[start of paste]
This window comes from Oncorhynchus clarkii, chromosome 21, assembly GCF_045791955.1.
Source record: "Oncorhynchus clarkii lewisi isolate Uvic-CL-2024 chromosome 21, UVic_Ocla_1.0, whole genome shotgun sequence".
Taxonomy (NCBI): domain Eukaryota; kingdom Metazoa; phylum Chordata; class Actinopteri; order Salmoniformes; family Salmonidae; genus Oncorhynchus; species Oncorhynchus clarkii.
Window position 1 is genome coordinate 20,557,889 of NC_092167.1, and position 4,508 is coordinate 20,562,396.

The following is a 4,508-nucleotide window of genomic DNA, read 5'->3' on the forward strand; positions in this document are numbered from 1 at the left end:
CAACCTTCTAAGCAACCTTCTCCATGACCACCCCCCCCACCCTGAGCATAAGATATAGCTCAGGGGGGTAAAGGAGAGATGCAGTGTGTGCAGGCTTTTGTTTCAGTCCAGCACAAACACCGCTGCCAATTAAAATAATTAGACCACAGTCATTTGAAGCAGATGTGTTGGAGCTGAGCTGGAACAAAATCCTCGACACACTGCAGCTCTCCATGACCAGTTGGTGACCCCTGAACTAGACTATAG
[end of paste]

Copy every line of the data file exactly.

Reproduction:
This window comes from Oncorhynchus clarkii, chromosome 21, assembly GCF_045791955.1.
Source record: "Oncorhynchus clarkii lewisi isolate Uvic-CL-2024 chromosome 21, UVic_Ocla_1.0, whole genome shotgun sequence".
Taxonomy (NCBI): domain Eukaryota; kingdom Metazoa; phylum Chordata; class Actinopteri; order Salmoniformes; family Salmonidae; genus Oncorhynchus; species Oncorhynchus clarkii.
Window position 1 is genome coordinate 20,557,889 of NC_092167.1, and position 4,508 is coordinate 20,562,396.

The following is a 4,508-nucleotide window of genomic DNA, read 5'->3' on the forward strand; positions in this document are numbered from 1 at the left end:
CAACCTTCTAAGCAACCTTCTCCATGACCACCCCCCCCACCCTGAGCATAAGATATAGCTCAGGGGGGTAAAGGAGAGATGCAGTGTGTGCAGGCTTTTGTTTCAGTCCAGCACAAACACCGCTGCCAATTAAAATAATTAGACCACAGTCATTTGAAGCAGATGTGTTGGAGCTGAGCTGGAACAAAATCCTCGACACACTGCAGCTCTCCATGACCAGTTGGTGACCCCTGAACTAGACTATAG